Linyanti and Savuti Game Reserves Facts
on Chobe's western boundary lies the 275 000 acre private reserve with its abundant wildlife and renowned for its predators
The Kwando and Linyanti rivers rise in southern Angola flowing into
a 900sq km flood plain, known as the Linyanti marshes. The national park only touches the river for a short section on the
far eastern edge of the swamp.
Wildlife is plentiful, especially in the dry winter months when great concentrations of elephant, buffalo and zebra congregate along the river, with giraffe, impala and roan antelope being seen in the forests. The birdlife is diverse, if not overwhelming in it's numbers. Waterbirds, including pelican, are common
Savute Game Reserve – Botswana
The second major attraction of the Chobe is the Savuti, an area of over 5 000 km2 situated in the western section of Chobe national Park.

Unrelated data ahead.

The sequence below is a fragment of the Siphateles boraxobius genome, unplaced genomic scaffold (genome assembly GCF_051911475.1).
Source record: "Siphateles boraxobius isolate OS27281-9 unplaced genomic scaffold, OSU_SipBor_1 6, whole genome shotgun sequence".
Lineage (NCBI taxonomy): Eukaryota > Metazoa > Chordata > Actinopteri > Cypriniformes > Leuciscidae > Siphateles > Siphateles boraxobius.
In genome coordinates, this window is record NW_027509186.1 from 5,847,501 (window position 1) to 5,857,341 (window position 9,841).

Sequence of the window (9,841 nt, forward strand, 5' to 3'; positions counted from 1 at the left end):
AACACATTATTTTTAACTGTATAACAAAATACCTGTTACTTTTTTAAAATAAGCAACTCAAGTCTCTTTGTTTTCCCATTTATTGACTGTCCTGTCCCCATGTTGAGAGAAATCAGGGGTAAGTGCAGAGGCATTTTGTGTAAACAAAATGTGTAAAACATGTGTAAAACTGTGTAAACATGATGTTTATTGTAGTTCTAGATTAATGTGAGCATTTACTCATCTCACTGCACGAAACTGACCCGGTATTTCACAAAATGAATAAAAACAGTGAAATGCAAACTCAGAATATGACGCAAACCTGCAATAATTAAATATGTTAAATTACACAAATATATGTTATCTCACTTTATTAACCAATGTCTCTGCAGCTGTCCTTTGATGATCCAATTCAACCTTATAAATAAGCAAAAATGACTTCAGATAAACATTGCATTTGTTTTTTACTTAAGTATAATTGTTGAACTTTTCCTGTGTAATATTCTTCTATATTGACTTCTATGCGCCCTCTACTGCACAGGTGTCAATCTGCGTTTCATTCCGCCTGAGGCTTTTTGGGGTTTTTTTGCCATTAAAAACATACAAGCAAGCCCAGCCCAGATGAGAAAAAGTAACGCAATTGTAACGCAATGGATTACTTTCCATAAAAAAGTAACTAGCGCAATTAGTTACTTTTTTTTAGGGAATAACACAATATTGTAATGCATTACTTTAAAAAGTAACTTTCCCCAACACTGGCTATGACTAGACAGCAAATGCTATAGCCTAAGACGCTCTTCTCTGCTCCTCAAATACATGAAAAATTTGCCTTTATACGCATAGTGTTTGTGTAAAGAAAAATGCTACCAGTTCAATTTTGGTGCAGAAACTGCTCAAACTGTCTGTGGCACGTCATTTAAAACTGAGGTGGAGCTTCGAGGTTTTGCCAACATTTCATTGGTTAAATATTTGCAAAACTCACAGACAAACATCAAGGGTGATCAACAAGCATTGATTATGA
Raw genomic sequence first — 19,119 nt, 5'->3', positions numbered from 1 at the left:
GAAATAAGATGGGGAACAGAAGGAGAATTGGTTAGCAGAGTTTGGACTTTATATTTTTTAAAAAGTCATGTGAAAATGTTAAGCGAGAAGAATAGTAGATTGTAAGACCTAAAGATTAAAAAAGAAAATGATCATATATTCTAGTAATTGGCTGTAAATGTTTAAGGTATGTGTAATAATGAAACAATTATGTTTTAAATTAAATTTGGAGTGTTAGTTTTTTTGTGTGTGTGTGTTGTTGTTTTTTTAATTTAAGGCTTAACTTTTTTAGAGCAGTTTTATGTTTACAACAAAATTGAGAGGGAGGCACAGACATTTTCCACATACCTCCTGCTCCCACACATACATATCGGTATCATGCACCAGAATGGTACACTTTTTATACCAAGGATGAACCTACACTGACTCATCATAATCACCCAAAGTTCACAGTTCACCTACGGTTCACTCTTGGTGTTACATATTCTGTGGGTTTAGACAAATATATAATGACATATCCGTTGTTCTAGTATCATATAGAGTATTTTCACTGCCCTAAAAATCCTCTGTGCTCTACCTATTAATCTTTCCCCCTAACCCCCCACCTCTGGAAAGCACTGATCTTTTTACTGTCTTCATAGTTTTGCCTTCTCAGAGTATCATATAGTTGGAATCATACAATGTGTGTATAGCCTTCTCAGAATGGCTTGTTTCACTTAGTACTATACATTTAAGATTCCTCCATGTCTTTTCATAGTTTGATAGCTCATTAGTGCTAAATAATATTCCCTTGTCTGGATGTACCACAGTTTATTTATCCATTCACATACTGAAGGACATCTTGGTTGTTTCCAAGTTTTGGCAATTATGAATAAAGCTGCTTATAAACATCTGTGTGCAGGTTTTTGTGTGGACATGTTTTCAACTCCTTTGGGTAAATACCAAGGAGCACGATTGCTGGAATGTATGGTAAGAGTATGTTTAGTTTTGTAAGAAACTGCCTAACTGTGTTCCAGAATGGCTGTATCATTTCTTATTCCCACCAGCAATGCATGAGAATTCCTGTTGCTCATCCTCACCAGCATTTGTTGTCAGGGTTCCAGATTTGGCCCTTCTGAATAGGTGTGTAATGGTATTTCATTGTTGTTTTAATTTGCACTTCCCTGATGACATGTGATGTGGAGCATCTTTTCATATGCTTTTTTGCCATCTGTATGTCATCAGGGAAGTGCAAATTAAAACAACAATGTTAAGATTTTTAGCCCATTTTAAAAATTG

It is often said that the Savuti grasslands provide the best game viewing in Africa today, with one of the highest concentrations of wildlife on the continent, through all seasons.
Good sightings of cheetah and leopard are possible and the endangered
wild dog also occurs here.
The Savuti grasslands flourish on the silt of the old river, while camelthorn and knobthorn trees stand sentinel along the length of the Savuti Channel, bleached and ghostly reminders of the 1950s flood that saw the channel flow again decades after it first dried up
In fact, Savuti is particularly famous for its predators, including
lion, hyena, jackal, bat-eared fox and, less commonly, cheetah and wild
The barren, dusty Savuti Channel remains a local enigma with its reputation for flowing both ways as a result of flowing out of the Linyanti and receding back into it.
The channel has a mysterious habit of flooding and drying up regardless of how good or bad the annual rains are, or of flood levels in the region
Thirty years after Livingstone proclaimed the area a 'dismal swamp', the Savuti Channel dried up completely and rich grasslands appeared. In the 1950s, the channel began to flow again, only to dry up a decade later. The waters appeared again in the 1970s and receded in the 1990s and reappeared over a year ago
Visitors are strongly recommended to allow at least three to four days of their itinerary just to explore this area